Commentary: U.S. negotiators need to show sincerity, reason at Shanghai talks

Source: Xinhua| 2019-07-30 08:22:27|Editor: huaxia
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by Xinhua writer Shi Xiaomeng

BEIJING, July 30 (Xinhua) -- Negotiators from China and the United States are relaunching consultations to fix their strained trade relations on Tuesday in Shanghai.

It is the first formal sit-down between the two negotiating teams after their trade talks hit a wall in May and were brought back on track during a meeting between Chinese President Xi Jinping and his U.S. counterpart, Donald Trump, on the sidelines of the Group of 20 summit held in the Japanese city of Osaka in June.

After the summit, the delegations of the two countries have maintained contact. Chinese Vice Premier Liu He talked with U.S. Trade Representative Robert Lighthizer and Treasury Secretary Steven Mnuchin twice over the phone before the two sides decided to relaunch their trade consultations in Shanghai.

It is also the first time that they held the trade talks outside their capital cities, and Shanghai, venue for this new round of consultations, has its special place in the history of China-U.S. relations.

In 1972, when then U.S. President Richard Nixon paid an ice-breaking visit to China, the two sides issued the "Shanghai Communique" in the sincere hope of normalizing bilateral ties after more than two decades of estrangement.

Today once again in the metropolis of Shanghai, U.S. negotiators need to demonstrate that same sincerity and, more importantly, reasonable expectations in the relaunched trade talks with their Chinese counterparts in a bid to normalize bilateral trade relations.

For more than a year, China and the United States, in a bid to settle their trade disputes, have held 11 rounds of high-level talks, during which Beijing has demonstrated its utmost sincerity to overcome differences between the two sides in pursuit of an agreement that can satisfy both.

However, some U.S. trade hawks have chosen to turn a blind eye to China's legitimate interests and put forward unrealistic demands that infringe upon China's sovereignty and dignity. China-bashers like Steven Bannon even tried to ride the waves of the tariff war to hype up anti-China sentiment and contain China's development. These provocative actions ultimately led to an impasse in dialogue.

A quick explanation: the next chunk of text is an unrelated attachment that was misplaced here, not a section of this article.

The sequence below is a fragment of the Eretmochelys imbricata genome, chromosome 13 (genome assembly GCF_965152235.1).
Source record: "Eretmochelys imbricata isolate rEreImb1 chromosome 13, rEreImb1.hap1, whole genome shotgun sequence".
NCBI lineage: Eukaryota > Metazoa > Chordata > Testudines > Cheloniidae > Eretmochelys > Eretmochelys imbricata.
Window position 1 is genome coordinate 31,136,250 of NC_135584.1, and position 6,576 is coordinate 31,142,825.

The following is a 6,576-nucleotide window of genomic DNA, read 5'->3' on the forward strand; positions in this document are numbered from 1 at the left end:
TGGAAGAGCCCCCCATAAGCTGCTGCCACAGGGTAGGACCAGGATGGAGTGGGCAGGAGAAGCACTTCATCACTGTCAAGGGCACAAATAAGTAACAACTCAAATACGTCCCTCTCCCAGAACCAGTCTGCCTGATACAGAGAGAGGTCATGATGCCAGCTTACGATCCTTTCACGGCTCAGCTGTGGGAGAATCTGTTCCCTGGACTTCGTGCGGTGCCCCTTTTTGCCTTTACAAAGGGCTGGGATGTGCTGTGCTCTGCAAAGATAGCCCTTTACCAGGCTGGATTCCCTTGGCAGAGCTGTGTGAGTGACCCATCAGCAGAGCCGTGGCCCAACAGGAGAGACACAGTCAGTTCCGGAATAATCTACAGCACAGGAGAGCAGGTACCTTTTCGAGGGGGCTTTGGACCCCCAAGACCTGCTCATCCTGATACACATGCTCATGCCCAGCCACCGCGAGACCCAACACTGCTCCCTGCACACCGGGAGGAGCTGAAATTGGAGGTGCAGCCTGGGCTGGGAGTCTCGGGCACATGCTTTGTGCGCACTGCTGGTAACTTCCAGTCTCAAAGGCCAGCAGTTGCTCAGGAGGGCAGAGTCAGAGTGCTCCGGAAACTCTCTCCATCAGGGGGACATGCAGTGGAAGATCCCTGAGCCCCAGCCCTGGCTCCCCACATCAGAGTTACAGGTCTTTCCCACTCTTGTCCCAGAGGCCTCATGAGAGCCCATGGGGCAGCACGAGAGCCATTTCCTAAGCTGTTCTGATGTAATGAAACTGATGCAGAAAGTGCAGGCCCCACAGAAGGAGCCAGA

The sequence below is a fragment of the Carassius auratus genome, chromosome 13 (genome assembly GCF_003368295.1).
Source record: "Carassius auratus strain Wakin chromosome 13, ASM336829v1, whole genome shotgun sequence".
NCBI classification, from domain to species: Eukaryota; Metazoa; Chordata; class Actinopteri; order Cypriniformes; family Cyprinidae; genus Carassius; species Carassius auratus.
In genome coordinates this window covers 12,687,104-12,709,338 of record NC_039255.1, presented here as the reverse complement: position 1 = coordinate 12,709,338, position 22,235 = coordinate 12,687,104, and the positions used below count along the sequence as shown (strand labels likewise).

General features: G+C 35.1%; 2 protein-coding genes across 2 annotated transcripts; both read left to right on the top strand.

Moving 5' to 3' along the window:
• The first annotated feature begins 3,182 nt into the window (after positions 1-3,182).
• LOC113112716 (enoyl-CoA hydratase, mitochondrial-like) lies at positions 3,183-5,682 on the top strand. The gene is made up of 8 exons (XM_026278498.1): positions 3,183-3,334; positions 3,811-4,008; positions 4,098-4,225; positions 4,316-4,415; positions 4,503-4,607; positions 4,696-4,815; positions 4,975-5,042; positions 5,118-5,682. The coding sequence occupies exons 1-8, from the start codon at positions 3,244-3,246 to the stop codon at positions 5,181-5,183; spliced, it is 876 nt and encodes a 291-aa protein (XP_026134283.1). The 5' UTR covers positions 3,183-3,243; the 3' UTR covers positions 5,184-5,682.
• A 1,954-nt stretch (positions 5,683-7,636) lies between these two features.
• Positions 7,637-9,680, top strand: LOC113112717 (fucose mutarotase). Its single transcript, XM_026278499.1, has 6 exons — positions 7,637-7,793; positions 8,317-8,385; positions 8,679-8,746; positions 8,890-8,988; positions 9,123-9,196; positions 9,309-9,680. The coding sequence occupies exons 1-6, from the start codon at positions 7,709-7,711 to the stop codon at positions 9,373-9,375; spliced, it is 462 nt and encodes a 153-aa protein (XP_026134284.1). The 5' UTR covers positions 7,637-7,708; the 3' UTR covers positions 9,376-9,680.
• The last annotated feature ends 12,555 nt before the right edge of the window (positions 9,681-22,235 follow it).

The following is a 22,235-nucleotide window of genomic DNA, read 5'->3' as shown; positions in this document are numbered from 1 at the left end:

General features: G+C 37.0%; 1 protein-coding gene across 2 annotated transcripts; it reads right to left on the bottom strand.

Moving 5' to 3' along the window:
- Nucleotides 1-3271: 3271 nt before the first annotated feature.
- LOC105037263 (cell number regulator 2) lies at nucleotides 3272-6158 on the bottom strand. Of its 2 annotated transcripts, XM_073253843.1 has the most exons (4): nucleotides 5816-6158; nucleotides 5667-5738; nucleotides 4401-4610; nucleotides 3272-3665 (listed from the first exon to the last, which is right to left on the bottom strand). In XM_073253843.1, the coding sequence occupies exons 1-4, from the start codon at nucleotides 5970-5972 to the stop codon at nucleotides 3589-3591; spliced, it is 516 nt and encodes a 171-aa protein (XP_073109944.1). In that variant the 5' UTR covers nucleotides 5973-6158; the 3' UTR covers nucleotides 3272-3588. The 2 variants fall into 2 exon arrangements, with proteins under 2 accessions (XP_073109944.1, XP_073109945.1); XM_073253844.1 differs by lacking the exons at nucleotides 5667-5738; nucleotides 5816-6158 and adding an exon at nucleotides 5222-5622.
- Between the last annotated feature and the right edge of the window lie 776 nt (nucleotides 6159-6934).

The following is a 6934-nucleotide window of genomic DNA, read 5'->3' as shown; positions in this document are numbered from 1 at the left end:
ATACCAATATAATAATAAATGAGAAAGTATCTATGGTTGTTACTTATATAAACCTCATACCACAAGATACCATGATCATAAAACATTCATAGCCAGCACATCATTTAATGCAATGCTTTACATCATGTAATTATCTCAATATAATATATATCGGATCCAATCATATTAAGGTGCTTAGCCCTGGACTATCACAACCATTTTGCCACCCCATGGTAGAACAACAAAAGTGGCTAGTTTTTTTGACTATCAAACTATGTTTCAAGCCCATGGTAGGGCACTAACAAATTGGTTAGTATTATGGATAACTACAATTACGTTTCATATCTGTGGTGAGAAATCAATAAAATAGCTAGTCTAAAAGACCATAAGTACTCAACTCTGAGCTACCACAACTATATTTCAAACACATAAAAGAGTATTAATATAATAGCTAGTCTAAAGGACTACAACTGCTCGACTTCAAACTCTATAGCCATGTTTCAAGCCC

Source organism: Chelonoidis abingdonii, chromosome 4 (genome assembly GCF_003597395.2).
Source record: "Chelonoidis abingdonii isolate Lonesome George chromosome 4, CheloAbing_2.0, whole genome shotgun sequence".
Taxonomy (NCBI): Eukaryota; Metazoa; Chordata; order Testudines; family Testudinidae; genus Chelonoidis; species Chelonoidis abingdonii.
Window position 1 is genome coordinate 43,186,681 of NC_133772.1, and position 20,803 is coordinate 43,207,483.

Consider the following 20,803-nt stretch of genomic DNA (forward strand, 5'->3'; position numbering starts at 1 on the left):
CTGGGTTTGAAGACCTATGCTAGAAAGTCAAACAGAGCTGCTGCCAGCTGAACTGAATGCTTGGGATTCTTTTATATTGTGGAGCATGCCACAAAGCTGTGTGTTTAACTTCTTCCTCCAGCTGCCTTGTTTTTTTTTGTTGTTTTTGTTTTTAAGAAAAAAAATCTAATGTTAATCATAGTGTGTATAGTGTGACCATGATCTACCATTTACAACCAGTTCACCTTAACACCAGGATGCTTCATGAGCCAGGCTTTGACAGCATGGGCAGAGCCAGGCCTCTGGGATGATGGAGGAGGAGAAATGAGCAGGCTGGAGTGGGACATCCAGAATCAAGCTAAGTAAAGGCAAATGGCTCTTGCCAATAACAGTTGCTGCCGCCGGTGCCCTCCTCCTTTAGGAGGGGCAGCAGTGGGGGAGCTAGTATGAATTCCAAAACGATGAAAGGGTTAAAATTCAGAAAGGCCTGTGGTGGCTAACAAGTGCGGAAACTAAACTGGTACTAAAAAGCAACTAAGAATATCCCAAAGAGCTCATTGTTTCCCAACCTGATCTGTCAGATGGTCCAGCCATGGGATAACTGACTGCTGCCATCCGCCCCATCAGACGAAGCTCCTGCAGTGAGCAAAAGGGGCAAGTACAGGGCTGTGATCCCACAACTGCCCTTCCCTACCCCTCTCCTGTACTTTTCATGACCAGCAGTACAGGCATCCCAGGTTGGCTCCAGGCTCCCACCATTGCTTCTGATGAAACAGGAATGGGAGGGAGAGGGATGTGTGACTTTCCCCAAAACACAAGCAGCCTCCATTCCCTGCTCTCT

In the ongoing round of trade talks, the U.S. side needs to engage in consultations on the basis of equality and treat China with due respect if it wants a trade deal. However, if Washington still holds the illusion that Beijing will somehow cave in and compromise on issues concerning sovereignty and other related core interests to reach a deal, then no deal is fine. China will always find a way to withstand any pressure.

The economic and trade cooperation between China and the United States is mutually beneficial in nature. And as Washington is trying to wage a tariff war against China, it is hurting its own economy and people. According to research conducted by economists from the New York Federal Reserve and Princeton and Columbia universities, the tariff war cost American companies and consumers 4.4 billion U.S. dollars a month in 2018.

Moreover, as trade disputes linger, the world economy is suffering as well. Morgan Stanley's chief economist Chetan Ahya has said, "As uncertainty around trade policy is unresolved, the impact on the growth outlook is becoming more pronounced."

For the benefit of both sides and the world at large, China and the United States need to cherish the hard-won resumption of trade talks and accommodate each other's core interests so as to pave the way for an early deal.

Forty-seven years ago, "the Shanghai Communique" has shown the courage of the leaders of the two countries to come together over huge ideological gaps for not only the interests of the two peoples, but also the easing of tensions in the world. It is hoped that this time, the Chinese and U.S. trade negotiators can pluck up some courage as their predecessors did and work together for sturdier and more fruitful bilateral trade relations.